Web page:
|Publication number||US4897703 A|
|Application number||US 07/149,785|
|Publication date||Jan 30, 1990|
|Filing date||Jan 29, 1988|
|Priority date||Jan 29, 1988|
|Also published as||US5316957|
|Publication number||07149785, 149785, US 4897703 A, US 4897703A, US-A-4897703, US4897703 A, US4897703A|
|Inventors||David B. Spratt, Robert L. Virkus, Robert H. Eklund, Eldon J. Zorinsky|
|Original Assignee||Texas Instruments Incorporated|
|Export Citation||BiBTeX, EndNote, RefMan|
|Patent Citations (5), Referenced by (23), Classifications (7), Legal Events (4)|
|External Links: USPTO, USPTO Assignment, Espacenet|
"A BiCMOS Process for Forming Self-Aligned NPN Emitters and Bases and MOSFET/Source Drains", by Robert H. Havemann, Serial No. 057,871, filed June 2, 1987 and "Bipolar Transistor Fabrication Using CMOS Techniques", by David Spratt and Rajiv Shah, Serial No. 008,906, filed Jan. 30, 1987, both assigned to Texas Instruments.
The present invention relates in general to bipolar/CMOS semiconductor processing, and more specifically to the process of forming a scaled bipolar transistor structure that is compatible with the formation of CMOS structures on a single semiconductor substrate.
The challenges associated with device scaling or reducing the size of device geometries have become a focus of attention for both bipolar and MOS VLSI technologies in recent years. In addition, the integration of FET structures and bipolar transistors on a single substrate has become very desirable. Each of these technologies provides inherent advantages. Bipolar transistors provide high transconductance and, as a result, are very suitable for high speed VLSI devices. On the other hand, CMOS technology offers the advantages of low power operation and very high packing density. It has become clear that the exploitation of the high current driving capabilities of the bipolar transistor is important and that bipolar device scaling is critical to obtaining even higher levels of bipolar or merged bipolar CMOS integration.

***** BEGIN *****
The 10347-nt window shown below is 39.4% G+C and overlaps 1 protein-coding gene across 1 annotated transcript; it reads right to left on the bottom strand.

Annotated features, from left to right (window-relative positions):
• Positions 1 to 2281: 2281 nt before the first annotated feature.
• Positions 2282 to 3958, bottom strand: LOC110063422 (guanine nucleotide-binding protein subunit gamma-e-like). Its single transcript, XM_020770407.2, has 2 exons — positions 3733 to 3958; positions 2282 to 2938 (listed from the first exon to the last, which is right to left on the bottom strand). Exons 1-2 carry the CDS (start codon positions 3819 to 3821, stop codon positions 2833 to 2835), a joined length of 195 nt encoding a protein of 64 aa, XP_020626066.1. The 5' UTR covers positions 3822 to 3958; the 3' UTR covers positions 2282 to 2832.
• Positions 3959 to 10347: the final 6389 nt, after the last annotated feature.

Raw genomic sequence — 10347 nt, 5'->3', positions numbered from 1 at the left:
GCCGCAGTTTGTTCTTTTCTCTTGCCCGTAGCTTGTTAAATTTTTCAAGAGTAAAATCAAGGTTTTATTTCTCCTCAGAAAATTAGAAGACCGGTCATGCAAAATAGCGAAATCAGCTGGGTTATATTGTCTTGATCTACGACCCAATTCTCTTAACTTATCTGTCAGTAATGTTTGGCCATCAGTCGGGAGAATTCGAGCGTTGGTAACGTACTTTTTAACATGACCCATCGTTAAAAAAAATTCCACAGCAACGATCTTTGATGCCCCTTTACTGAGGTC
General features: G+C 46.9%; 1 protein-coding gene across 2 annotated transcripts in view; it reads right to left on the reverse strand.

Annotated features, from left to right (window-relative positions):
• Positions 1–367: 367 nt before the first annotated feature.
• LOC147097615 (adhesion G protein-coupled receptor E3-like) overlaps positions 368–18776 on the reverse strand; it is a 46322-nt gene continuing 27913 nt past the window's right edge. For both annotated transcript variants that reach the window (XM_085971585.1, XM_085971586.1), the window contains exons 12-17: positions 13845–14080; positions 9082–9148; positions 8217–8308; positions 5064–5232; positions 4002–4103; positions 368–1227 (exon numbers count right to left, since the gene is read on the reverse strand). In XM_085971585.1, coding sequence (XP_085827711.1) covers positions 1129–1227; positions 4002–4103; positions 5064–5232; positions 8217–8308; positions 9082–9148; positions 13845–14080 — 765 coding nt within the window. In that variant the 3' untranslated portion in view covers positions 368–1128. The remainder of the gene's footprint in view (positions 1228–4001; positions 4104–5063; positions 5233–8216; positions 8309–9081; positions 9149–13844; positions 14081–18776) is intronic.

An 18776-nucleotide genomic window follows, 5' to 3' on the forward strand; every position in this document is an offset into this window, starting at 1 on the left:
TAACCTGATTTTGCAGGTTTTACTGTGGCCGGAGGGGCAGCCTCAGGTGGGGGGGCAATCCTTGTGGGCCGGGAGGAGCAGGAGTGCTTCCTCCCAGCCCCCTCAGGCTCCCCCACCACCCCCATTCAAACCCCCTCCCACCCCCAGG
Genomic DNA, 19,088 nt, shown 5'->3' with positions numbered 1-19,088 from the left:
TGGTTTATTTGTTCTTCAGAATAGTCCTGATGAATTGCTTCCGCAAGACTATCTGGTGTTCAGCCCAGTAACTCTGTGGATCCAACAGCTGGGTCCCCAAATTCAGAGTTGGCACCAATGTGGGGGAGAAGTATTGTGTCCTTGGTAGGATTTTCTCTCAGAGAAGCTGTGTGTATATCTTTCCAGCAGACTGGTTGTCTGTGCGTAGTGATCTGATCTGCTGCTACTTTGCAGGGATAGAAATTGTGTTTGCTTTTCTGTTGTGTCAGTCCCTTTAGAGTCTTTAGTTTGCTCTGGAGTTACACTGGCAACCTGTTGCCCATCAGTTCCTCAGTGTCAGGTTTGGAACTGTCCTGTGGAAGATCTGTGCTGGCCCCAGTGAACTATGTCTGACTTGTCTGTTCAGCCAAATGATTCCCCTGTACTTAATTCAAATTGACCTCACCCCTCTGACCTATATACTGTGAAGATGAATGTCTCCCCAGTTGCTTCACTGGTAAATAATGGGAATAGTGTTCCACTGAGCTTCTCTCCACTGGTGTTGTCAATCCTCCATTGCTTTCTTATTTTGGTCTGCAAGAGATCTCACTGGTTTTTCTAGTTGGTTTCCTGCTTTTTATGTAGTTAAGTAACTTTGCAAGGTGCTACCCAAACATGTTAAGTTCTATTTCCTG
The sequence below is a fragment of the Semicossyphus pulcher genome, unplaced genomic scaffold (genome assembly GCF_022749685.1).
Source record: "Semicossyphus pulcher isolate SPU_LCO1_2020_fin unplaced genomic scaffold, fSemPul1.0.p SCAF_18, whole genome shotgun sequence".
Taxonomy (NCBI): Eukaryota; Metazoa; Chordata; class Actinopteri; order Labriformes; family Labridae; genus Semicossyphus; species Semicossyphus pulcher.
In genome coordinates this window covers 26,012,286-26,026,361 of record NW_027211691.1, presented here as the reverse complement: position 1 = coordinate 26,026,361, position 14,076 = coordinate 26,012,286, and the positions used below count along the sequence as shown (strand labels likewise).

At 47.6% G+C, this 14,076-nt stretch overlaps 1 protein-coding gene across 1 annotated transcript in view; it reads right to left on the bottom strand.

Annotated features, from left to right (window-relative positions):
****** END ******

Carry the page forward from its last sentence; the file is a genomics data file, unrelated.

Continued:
Previous efforts to scale the geometries of the bipolar transistor have been directed to reducing the lateral dimensions of the device by photolithographically scaling the feature sizes. Using this approach, the desired breakdown voltages are typically accomplished by maintaining critical lateral spacings through appropriate adjustments in photomask pattern dimensions. By incorporating processes that include the use of polysilicon and self-alignment techniques, even further advances in performance and packing density have been realized. These improvements are largely the result of minimizing excessive parasitic extrinsic regions of the bipolar device. One recent technique to reduce the collector-base area is to self-align the emitter to the base by making direct contact to the emitter with a polysilicon layer. Polysilicon has also been used to contact the base of the transistor which has the effect of reducing the collector to base area. See, for example, Cuthbertson et al, Self-Aligned Transistors with Polysilicon Emitters for Bipolar VLSI, IEEE Trans. Electron Devices, vol. ED-32, No. 2, pp. 242-247, February 1985.
Such techniques have more recently been implemented in a bipolar-based BiCMOS process which uses the second level polysilicon layer of the CMOS process to form the bipolar polysilicon emitter. This allows a small sized, shallow emitter structure without additional processing steps (see Ikeda et al, High-Speed BiCMOS Technology with a Buried Twin Well Structure, IEEE Trans. Electron Devices, vol. ED-34, No. 6, pp. 1304-1309, June 1987).
Other processes for producing multilayer bipolar and MOS structures having reduced packing density have incorporated the use of vertical or sidewall insulating layers. See for example J. Riseman U.S. Pat. No. 4,234,362, issued Nov. 18, 1980 or V.L. Rideout U.S. Pat. No. 4,085,498, issued Apr. 25, 1978.
While the above described methods have allowed ever increasing improvement in device performance and packing density, there exists a need for even further reduction in feature size that is not limited by photolithography for controlling critical dimensions between diffusions. In addition, there exists a need for improving device performance by eliminating parasitic peripheral diode effects and the level of stored charge in the collector region. Finally, it would be desirable to provide a method of producing a scaled bipolar device having the above improvements with a simplified manufacturing process that is compatible with various bulk and silicon-on-insulator isolation schemes as well as CMOS process technology.